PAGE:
On Tuesday, December 3, Triggerfish Animation Studios screened their latest film Khumba for ASIFA-Hollywood and the cast and crew of the film, which included a Q&A session with Ned Lott, the U.S. Voice Director and Associate Producer, Loretta Devine, the voice of Mama V, and Jonathan Roberts, the U.S. Writing Consultant.
Moderated by Jerry Beck, the crew discussed some of the aspects to making an animated film in both South Africa and the U.S.
Set against the backdrop of the Karoo, Khumba (which means skin) tells the story of a half-striped zebra whose herd rejects him because he looks different from them. The hapless youngster is also accused of causing the severe drought that sets in shortly after his birth. Ostracised, ashamed and curious about the outside world, Khumba meets up with a motley crew of misfits and embark on a quest that entangles them with the ferocious leopard Phango.
The film’s director Anthony Silverston was unable to attend the screening but did forward a note about the production. In it he mentioned that the story was about differences, to not be ashamed of it and that in differences are we set apart in a good way. The great message in the film is that Khumba learns to celebrate his uniqueness and how to deal with feeling different.
Ned Lott discussed how Triggerfish Animation Studios wants to be the Pixar Animation Studios of South Africa. “Triggerfish wants to change the way the world views Africa,’ said Lott. ‘They want to show that Africa can produce excellent quality on par with any studio in the world, and put artists in South Africa to work.’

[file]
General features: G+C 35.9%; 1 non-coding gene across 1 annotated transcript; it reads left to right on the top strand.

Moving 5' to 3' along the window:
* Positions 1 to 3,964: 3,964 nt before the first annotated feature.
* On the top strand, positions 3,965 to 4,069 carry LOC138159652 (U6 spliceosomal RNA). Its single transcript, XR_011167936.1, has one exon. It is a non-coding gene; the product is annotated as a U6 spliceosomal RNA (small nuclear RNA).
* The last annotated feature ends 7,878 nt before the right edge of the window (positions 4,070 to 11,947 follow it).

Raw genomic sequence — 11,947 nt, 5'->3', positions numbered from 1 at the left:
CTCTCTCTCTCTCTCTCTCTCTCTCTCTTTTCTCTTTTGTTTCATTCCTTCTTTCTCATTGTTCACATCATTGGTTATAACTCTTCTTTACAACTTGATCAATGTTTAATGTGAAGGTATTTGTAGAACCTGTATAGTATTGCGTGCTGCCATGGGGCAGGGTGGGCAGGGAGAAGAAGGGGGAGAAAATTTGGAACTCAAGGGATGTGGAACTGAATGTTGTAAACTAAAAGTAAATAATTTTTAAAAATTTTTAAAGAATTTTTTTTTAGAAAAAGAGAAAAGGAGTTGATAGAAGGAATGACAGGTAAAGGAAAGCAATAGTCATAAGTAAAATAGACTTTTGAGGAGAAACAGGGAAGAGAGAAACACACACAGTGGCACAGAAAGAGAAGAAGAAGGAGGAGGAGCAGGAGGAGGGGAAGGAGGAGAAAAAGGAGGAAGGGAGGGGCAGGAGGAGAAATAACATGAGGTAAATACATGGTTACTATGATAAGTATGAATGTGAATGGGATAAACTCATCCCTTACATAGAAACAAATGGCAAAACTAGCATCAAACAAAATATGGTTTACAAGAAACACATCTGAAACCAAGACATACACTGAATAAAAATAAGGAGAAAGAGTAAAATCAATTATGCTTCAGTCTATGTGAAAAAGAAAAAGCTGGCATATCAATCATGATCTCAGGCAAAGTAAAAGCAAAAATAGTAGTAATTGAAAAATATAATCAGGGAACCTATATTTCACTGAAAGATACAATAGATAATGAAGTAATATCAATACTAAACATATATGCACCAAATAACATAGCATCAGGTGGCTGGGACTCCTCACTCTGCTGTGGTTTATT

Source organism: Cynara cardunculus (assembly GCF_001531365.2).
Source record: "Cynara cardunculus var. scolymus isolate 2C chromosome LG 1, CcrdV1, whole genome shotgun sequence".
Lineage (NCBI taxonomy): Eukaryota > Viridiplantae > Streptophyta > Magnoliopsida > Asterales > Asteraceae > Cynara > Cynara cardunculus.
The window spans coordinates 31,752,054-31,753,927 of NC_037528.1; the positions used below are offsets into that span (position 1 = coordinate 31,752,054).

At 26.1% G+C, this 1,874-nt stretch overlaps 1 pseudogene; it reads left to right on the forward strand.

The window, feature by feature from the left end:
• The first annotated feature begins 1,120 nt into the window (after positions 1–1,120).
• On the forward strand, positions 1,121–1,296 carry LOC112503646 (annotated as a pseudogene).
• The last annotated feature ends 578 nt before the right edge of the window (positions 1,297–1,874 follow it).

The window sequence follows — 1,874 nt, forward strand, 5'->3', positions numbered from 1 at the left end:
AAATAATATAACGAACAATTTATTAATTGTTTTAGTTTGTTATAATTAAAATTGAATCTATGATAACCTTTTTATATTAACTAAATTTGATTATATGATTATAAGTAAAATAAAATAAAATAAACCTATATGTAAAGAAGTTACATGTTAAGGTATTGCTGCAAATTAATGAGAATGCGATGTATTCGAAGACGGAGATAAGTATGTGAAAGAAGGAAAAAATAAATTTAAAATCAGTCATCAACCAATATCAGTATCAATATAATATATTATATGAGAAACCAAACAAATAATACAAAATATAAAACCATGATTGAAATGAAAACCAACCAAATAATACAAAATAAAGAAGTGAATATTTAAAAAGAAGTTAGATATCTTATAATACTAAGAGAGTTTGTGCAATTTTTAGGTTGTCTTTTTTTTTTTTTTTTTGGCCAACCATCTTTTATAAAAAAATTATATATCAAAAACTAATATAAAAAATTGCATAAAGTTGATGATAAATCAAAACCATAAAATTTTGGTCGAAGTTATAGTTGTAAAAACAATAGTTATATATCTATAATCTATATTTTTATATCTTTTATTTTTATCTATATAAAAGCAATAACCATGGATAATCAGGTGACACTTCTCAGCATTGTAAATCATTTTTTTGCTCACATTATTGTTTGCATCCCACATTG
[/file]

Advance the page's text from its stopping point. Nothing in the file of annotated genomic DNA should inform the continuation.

To the surprise of actress Loretta Devine, the part of Mama V was originally written with her in mind. Devine mentioned how much she enjoyed doing the voice for the film several years ago.
“I did the voice-over for the film about 2 ½ years ago,” said Devine. “It was so long ago I had forgotten some of the work I did until I saw it tonight.”
As the voice director, Lott described how he liked to work with the actors to get the best performances out of them. Jokingly, references were made to his insistence on doing the voice-over work in multiple takes. In the spirit of humorous banter, Jonathan Roberts leaned over to Devine after she answered questions and asked her to answer the questions again. Beck lightheartedly called Lott the “Kubrick of voice directors.”
Although the story was written in South Africa, the script was punched up in the U.S. When Silverston and co-writer Raffaella Delle Donne were in production, they enlisted the assistance of Roberts, one of the scriptwriters for Disney’s The Lion King, to punch up the script.
“I wanted to include some American humor in the story to keep the dialogue flowing, but keep the sensibilities of South African storytelling,” said Roberts. “I didn’t want to lose the original feel of the story, which made it unique.”
When asked about the music of the film, Lott praised composer Bruce Retief. “Bruce did extremely well with the soundtrack. He was able to mix the sounds of Africa with contemporary musical composition. He tied in everything together into a cohesive musical soundtrack.”
Khumba is the second animated feature produced by Cape Town-based Triggerfish Animation Studios, following the successful global release of Adventures in Zambezia last year.
The film features of the voices of Jake T. Austin (Khumba), Steve Buscemi (Skalk), AnnaSophia Robb (Tombi), Laurence Fishburne (Seko), Richard E. Grant (Bradley), Catherine Tate (Nora) and Liam Neeson (Phango). Other voices include Anika Noni Rose, Charlie Adler, Jennifer Cody, Phil LaMarr, Dee Bradley Baker, Jeff Bennett, Roger Jackson, and Ben Vereen.